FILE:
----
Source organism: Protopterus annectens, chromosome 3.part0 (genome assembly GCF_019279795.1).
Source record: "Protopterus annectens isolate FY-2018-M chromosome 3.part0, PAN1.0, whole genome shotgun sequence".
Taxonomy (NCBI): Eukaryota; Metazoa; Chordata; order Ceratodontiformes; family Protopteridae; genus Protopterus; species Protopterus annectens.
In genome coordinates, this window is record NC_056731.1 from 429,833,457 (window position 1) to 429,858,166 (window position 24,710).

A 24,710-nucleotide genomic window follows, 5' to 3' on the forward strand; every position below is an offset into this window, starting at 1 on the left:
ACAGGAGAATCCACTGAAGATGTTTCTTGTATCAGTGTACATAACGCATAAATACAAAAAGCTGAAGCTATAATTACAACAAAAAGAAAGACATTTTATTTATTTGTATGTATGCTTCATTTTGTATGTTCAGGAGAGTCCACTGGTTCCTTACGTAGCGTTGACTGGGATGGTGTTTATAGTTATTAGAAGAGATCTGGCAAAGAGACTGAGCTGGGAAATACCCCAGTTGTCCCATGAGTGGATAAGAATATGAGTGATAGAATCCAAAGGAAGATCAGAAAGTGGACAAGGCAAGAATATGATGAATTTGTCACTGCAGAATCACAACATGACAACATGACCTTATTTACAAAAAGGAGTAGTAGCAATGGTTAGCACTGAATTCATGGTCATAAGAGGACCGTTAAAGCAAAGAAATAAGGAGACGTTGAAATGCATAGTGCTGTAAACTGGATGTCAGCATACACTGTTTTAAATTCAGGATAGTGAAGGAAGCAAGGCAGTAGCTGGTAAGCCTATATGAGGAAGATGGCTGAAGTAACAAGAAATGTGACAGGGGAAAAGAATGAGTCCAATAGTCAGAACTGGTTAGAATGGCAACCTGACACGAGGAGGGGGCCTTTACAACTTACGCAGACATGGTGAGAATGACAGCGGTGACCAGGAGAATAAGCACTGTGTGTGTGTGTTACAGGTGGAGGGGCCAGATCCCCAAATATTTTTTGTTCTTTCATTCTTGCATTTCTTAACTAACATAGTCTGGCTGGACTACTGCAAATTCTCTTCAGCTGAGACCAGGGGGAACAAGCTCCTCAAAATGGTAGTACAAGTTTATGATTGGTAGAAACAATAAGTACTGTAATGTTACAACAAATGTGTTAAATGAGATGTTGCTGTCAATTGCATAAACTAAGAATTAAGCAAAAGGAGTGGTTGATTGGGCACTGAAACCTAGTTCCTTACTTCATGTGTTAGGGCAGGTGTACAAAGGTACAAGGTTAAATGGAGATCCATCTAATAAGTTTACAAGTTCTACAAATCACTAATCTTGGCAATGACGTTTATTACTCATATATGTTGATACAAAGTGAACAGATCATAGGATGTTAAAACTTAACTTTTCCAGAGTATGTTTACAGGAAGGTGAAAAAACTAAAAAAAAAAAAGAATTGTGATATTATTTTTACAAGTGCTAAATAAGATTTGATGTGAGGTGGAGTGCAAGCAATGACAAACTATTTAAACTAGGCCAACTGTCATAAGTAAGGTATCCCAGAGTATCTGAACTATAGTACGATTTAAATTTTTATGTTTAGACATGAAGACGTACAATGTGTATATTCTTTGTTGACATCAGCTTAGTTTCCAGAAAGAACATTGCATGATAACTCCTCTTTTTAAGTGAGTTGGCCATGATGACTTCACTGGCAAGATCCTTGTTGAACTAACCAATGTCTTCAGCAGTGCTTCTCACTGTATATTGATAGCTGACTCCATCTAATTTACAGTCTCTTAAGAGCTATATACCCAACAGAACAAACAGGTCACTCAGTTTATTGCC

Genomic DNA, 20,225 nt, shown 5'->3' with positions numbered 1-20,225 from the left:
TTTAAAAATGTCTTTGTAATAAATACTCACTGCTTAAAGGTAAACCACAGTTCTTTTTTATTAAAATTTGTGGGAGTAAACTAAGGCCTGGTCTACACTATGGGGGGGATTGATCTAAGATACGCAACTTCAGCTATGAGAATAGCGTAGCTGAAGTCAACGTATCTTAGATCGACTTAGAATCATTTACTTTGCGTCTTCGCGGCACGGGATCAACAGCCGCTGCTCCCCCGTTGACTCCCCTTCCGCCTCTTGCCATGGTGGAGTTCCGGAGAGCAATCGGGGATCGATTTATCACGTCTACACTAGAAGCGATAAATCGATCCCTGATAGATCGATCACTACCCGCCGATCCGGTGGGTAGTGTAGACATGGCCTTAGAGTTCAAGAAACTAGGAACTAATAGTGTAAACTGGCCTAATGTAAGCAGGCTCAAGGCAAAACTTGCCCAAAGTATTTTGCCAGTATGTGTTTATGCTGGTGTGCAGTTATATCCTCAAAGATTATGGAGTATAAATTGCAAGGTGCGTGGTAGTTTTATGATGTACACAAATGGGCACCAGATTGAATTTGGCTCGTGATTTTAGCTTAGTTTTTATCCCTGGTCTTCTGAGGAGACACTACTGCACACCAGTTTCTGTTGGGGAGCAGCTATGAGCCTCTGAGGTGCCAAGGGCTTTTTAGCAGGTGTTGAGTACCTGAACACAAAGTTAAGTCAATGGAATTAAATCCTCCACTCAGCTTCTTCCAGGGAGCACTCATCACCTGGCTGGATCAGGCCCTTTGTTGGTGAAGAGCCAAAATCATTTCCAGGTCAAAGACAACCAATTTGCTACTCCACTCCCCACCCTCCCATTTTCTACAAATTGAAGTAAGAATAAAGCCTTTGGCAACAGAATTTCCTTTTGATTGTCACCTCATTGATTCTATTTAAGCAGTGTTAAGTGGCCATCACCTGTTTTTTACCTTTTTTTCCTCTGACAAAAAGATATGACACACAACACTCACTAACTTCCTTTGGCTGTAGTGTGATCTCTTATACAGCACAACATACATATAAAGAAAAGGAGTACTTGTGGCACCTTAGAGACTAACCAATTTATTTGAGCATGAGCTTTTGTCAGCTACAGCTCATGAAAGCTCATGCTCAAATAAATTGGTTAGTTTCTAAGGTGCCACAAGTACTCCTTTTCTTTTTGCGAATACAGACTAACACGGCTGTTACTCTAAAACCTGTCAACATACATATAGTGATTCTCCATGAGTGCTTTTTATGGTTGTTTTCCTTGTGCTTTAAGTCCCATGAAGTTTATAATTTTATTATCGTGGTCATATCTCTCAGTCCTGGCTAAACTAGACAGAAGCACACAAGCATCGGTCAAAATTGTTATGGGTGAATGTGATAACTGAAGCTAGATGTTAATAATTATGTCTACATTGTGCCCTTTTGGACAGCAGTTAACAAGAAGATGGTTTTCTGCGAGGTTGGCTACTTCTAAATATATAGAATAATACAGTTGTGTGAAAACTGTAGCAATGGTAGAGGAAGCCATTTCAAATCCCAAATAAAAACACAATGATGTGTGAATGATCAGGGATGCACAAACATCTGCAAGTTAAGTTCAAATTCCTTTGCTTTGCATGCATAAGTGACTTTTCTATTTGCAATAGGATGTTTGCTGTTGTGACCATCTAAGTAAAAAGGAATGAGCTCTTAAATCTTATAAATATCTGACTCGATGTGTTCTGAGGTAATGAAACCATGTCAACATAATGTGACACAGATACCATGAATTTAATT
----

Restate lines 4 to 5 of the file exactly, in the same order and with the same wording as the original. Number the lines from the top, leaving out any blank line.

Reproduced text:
In genome coordinates, this window is record NC_056731.1 from 429,833,457 (window position 1) to 429,858,166 (window position 24,710).

A 24,710-nucleotide genomic window follows, 5' to 3' on the forward strand; every position below is an offset into this window, starting at 1 on the left: